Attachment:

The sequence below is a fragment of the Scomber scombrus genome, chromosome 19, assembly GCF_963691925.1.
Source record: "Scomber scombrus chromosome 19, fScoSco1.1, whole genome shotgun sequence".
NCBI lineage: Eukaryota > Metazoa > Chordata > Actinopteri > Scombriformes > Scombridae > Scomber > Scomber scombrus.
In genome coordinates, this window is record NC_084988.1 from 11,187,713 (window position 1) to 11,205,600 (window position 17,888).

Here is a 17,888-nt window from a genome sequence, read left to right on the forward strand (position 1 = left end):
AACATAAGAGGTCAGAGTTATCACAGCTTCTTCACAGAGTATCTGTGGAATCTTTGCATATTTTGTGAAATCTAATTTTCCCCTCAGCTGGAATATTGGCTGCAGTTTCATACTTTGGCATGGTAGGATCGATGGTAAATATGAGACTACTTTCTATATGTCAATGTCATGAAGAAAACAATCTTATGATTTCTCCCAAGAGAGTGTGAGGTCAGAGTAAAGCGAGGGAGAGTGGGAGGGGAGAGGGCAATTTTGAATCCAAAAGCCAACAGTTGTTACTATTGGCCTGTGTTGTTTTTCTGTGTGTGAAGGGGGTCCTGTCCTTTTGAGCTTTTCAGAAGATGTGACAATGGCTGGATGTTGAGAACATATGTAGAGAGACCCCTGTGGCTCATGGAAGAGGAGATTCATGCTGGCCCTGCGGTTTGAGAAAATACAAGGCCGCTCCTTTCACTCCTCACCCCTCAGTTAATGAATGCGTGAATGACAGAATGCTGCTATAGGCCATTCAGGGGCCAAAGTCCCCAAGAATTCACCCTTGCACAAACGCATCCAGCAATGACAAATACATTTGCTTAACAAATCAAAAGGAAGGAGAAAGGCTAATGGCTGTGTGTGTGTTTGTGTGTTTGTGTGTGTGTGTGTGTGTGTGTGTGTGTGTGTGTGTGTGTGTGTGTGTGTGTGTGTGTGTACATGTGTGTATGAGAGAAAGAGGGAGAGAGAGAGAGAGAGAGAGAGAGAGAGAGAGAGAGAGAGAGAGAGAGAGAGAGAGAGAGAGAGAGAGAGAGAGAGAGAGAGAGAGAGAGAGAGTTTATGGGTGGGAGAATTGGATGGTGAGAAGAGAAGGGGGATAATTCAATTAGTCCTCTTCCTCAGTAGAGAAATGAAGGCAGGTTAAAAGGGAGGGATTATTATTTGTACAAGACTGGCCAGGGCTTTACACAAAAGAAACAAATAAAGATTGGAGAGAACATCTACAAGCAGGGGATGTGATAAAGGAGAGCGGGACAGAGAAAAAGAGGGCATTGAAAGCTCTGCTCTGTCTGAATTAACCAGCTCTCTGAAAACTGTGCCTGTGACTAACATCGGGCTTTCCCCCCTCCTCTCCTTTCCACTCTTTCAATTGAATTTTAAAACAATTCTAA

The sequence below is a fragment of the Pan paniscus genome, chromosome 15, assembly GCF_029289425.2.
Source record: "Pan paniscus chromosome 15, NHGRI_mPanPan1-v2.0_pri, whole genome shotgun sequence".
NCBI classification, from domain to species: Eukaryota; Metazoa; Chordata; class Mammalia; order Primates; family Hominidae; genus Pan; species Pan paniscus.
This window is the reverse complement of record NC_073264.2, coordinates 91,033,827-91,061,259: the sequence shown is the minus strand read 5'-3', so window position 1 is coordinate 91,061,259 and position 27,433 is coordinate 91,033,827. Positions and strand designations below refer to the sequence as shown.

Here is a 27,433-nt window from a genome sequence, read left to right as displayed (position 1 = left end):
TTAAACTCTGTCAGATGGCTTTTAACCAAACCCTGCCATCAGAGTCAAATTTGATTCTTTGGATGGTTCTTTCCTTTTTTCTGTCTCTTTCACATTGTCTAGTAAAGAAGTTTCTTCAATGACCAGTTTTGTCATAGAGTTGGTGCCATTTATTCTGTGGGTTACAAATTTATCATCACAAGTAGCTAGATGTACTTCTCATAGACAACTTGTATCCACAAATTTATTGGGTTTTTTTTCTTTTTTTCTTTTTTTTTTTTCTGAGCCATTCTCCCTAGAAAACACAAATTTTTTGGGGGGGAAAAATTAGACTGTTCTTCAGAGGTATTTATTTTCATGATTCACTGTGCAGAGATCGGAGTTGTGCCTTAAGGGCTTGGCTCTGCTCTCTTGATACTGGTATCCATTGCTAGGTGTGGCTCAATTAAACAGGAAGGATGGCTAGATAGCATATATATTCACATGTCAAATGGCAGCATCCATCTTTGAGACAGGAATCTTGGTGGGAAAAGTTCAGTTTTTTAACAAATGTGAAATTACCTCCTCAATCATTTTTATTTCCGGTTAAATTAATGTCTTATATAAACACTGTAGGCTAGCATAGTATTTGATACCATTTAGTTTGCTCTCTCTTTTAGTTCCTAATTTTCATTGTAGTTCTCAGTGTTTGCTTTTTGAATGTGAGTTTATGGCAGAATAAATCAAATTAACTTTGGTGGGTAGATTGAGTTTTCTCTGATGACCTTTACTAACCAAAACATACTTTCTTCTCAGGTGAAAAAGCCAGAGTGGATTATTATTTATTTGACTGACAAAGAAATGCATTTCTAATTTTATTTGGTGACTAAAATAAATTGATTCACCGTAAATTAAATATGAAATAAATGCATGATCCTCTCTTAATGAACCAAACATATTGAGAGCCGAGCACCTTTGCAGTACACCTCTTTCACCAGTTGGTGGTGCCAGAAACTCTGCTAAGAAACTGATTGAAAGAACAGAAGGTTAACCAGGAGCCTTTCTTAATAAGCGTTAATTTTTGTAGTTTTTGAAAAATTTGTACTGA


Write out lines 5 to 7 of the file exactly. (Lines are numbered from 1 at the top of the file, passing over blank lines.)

Here is a 17,888-nt window from a genome sequence, read left to right on the forward strand (position 1 = left end):
AACATAAGAGGTCAGAGTTATCACAGCTTCTTCACAGAGTATCTGTGGAATCTTTGCATATTTTGTGAAATCTAATTTTCCCCTCAGCTGGAATATTGGCTGCAGTTTCATACTTTGGCATGGTAGGATCGATGGTAAATATGAGACTACTTTCTATATGTCAATGTCATGAAGAAAACAATCTTATGATTTCTCCCAAGAGAGTGTGAGGTCAGAGTAAAGCGAGGGAGAGTGGGAGGGGAGAGGGCAATTTTGAATCCAAAAGCCAACAGTTGTTACTATTGGCCTGTGTTGTTTTTCTGTGTGTGAAGGGGGTCCTGTCCTTTTGAGCTTTTCAGAAGATGTGACAATGGCTGGATGTTGAGAACATATGTAGAGAGACCCCTGTGGCTCATGGAAGAGGAGATTCATGCTGGCCCTGCGGTTTGAGAAAATACAAGGCCGCTCCTTTCACTCCTCACCCCTCAGTTAATGAATGCGTGAATGACAGAATGCTGCTATAGGCCATTCAGGGGCCAAAGTCCCCAAGAATTCACCCTTGCACAAACGCATCCAGCAATGACAAATACATTTGCTTAACAAATCAAAAGGAAGGAGAAAGGCTAATGGCTGTGTGTGTGTTTGTGTGTTTGTGTGTGTGTGTGTGTGTGTGTGTGTGTGTGTGTGTGTGTGTGTGTGTGTGTGTGTGTGTACATGTGTGTATGAGAGAAAGAGGGAGAGAGAGAGAGAGAGAGAGAGAGAGAGAGAGAGAGAGAGAGAGAGAGAGAGAGAGAGAGAGAGAGAGAGAGAGAGAGAGAGAGAGAGAGAGAGTTTATGGGTGGGAGAATTGGATGGTGAGAAGAGAAGGGGGATAATTCAATTAGTCCTCTTCCTCAGTAGAGAAATGAAGGCAGGTTAAAAGGGAGGGATTATTATTTGTACAAGACTGGCCAGGGCTTTACACAAAAGAAACAAATAAAGATTGGAGAGAACATCTACAAGCAGGGGATGTGATAAAGGAGAGCGGGACAGAGAAAAAGAGGGCATTGAAAGCTCTGCTCTGTCTGAATTAACCAGCTCTCTGAAAACTGTGCCTGTGACTAACATCGGGCTTTCCCCCCTCCTCTCCTTTCCACTCTTTCAATTGAATTTTAAAACAATTCTAA

The sequence below is a fragment of the Pan paniscus genome, chromosome 15, assembly GCF_029289425.2.